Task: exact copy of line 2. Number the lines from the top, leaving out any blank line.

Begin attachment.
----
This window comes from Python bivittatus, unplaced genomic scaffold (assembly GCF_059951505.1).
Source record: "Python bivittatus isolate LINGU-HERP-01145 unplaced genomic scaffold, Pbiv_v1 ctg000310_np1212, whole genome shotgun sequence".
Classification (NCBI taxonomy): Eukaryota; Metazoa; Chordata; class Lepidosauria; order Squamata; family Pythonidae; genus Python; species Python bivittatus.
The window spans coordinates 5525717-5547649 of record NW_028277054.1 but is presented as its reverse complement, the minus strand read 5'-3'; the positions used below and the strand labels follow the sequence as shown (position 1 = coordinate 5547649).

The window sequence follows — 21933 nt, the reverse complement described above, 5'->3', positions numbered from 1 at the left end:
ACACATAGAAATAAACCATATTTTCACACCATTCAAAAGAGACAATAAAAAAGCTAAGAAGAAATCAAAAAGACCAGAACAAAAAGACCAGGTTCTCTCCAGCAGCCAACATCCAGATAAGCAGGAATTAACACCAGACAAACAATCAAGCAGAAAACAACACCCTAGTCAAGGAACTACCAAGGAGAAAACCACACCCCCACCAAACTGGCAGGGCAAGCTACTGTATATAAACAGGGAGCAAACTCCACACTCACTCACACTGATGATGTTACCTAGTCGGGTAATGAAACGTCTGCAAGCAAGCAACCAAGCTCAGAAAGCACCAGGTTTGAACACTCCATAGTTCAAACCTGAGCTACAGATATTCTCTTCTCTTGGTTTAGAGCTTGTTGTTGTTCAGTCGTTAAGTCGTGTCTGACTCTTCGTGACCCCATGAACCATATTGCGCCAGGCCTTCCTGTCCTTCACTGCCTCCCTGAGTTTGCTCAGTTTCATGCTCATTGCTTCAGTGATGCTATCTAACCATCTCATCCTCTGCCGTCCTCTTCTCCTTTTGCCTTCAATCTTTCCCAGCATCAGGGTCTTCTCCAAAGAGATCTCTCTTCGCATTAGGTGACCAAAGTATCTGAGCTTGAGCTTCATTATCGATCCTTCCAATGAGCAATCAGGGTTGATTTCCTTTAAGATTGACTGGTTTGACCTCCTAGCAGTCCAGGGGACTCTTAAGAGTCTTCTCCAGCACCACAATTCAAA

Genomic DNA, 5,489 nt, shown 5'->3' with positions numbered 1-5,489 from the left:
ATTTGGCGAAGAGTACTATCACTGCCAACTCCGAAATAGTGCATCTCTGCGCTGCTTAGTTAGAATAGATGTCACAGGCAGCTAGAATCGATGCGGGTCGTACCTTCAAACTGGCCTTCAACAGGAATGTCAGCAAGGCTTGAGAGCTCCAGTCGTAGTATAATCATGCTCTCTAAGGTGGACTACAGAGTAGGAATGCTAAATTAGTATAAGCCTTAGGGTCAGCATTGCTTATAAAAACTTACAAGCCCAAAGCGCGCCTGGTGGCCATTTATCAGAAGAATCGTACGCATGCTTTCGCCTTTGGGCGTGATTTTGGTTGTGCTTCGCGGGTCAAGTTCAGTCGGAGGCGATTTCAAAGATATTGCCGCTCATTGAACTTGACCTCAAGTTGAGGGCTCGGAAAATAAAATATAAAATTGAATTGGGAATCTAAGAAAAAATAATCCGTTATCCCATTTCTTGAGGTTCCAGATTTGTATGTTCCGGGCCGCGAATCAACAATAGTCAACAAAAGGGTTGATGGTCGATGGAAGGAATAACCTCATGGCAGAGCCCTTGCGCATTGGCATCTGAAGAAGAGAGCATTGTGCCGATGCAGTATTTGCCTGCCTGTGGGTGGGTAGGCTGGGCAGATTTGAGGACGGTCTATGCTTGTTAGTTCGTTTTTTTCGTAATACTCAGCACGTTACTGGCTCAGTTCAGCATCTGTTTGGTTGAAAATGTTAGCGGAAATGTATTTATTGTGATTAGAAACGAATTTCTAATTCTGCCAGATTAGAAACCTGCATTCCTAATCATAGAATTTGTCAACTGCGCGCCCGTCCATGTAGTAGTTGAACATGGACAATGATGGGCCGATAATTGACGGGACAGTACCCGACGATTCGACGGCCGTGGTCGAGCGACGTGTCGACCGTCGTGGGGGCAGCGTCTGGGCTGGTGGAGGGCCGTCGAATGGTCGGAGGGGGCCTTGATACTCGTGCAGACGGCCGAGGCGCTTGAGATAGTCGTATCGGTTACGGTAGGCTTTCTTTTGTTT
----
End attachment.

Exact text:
Source record: "Python bivittatus isolate LINGU-HERP-01145 unplaced genomic scaffold, Pbiv_v1 ctg000310_np1212, whole genome shotgun sequence".